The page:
Jersey City Council To Hear Fulop’s Marijuana Plan

Photo Credit: Los Angeles Times

The City Council is expected to hear a measure this week that would ban the growing and selling recreational marijuana citywide, part of what Mayor Steve Fulop calls a long-term plan to avoid turning the city into “New York City’s drug dealer” if state lawmakers approve recreational pot use.

Fulop, a supporter of marijuana legalization, has said the second step of the city’s plan, after banning recreational pot cultivation and sales entirely, would be to limit the growing and sale of weed to specific zones chosen with input from residents. A city planner, in a March 19 memo to council members, compared that part of the plan to city zoning that allows for “restaurant rows.”

“I want residents to control the entire process and we won’t be caught flat footed by any changes to Trenton,” Fulop said on Facebook earlier this year. “We will be protected so that we chart our own course in Jersey City.”

The measure headed for initial council approval this week was rejected last month by the city Planning Board, with critics saying a citywide ban is premature. It may fare better in front of the nine-member council, which has six Fulop allies.

Gov. Phil Murphy, a Democrat, has pledged to move forward with marijuana legalization. His proposed state budget assumes $60 million in taxes related to pot sales.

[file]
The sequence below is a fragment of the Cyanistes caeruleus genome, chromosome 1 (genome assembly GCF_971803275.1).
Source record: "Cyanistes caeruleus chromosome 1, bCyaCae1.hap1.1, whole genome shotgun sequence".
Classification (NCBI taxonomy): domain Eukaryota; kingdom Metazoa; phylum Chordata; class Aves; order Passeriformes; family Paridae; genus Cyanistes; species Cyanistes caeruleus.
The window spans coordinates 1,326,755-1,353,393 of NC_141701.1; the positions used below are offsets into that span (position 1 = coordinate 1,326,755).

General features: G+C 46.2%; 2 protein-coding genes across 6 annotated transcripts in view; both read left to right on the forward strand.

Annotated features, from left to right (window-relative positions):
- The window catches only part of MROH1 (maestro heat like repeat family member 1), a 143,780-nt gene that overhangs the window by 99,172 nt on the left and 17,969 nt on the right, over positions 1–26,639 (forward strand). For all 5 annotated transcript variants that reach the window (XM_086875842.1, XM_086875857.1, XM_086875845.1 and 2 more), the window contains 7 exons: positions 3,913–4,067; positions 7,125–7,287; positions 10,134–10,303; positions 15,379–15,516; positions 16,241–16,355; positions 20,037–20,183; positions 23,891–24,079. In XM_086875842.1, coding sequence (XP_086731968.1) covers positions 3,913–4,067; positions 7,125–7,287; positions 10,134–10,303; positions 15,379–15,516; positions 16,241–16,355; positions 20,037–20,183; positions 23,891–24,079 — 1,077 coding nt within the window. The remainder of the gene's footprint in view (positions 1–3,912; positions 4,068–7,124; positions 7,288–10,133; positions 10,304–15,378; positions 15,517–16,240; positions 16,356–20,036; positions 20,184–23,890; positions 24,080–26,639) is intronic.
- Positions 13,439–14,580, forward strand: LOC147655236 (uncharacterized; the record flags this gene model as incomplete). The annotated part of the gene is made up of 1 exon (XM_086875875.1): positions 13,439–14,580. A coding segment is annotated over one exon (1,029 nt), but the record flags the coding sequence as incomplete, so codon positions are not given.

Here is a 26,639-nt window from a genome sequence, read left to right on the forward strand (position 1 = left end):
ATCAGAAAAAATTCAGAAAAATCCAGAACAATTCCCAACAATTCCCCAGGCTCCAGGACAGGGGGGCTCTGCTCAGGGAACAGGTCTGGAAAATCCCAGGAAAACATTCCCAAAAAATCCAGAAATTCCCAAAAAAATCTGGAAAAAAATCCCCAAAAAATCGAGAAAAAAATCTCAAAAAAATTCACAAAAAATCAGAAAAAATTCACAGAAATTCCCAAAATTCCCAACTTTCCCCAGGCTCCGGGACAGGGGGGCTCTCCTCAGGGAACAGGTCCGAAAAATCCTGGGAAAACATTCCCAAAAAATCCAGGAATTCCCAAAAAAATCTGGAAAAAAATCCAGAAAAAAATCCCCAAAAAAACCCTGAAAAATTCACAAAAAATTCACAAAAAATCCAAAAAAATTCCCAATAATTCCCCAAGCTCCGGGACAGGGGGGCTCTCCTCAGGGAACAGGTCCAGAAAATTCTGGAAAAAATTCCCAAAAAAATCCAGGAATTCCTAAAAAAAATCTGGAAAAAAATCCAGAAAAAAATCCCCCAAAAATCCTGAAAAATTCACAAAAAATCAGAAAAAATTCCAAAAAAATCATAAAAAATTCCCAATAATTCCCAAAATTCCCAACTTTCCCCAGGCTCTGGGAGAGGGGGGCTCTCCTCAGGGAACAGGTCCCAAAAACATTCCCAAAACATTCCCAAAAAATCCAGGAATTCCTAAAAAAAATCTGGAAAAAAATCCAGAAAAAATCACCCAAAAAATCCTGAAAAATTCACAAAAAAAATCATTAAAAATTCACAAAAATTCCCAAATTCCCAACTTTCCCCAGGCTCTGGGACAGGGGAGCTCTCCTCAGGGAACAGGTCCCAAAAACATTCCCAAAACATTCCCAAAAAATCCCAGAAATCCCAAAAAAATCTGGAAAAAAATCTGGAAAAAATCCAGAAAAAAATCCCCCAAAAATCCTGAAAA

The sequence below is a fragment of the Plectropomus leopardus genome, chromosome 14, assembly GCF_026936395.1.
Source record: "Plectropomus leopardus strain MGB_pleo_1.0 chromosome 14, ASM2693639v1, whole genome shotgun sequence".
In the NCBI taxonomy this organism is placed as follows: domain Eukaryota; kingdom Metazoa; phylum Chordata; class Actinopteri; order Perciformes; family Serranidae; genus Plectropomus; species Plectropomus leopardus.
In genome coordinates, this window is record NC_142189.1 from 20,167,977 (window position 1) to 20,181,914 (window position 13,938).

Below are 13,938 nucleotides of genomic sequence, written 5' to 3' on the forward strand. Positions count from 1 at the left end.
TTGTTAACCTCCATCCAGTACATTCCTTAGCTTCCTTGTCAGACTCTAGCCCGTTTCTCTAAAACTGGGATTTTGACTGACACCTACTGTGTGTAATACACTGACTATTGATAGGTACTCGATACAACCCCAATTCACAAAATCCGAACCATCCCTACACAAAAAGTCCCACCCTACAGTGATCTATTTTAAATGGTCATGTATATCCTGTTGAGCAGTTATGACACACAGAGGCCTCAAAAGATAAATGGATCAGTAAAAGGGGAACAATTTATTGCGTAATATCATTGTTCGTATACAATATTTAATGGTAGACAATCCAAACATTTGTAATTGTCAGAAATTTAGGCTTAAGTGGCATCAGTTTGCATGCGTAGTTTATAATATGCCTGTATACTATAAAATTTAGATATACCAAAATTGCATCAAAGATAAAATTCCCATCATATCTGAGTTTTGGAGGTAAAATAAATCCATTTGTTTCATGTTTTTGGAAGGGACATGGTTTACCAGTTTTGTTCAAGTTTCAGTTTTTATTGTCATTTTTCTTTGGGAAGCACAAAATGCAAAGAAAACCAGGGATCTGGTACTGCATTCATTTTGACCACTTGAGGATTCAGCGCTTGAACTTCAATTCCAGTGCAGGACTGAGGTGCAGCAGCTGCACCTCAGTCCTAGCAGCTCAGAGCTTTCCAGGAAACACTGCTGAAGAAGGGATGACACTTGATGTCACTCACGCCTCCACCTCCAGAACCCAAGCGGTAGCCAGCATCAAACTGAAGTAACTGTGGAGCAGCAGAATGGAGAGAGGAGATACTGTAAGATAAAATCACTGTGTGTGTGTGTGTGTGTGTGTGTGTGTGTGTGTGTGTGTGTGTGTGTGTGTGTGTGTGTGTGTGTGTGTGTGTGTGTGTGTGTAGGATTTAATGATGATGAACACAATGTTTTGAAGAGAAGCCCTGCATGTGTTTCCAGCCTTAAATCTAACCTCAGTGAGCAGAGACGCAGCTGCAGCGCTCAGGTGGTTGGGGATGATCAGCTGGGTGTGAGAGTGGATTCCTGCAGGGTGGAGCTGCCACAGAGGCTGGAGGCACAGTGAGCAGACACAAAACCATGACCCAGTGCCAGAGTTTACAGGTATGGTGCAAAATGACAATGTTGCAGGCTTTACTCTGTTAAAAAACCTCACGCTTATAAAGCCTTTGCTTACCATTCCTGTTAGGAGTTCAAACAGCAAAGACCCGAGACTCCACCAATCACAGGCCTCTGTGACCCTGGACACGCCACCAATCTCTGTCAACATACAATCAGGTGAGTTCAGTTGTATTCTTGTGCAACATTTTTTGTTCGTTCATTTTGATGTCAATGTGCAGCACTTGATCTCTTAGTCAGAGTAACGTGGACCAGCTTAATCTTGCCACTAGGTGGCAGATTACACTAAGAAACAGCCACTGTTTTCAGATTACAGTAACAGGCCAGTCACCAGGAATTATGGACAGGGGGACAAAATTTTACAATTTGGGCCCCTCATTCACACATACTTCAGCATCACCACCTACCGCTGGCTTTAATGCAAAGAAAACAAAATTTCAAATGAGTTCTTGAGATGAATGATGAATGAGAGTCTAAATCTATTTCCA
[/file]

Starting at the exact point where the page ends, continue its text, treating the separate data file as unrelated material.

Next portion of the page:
Two bills under review by state lawmakers would give municipalities one year to prohibit the operation of marijuana retail shops. If towns do nothing in that year, the retail shops would remain legal for five years.

No legalization plan has garnered enough support in the state Legislature to pass.

One of Fulop’s council allies, Councilwoman-at-large Joyce Watterman, opposed the mayor’s zoning proposal when it came before the Planning Board on Feb. 6 (she is a member). Watterman told The Jersey Journal she remains opposed.

Watterman said she does not support efforts by Democratic lawmakers to approve the sale of recreational marijuana because the drug won’t help those who are “less fortune.”

“When people are less fortunate they don’t have a job, when they don’t have a job they get depressed, when they get depressed they look for something to make them feel better. They go to alcohol and drugs,” she said. “It doesn’t help the situation.”

The council meets on Wednesday at 6 p.m. at City Hall, 280 Grove St.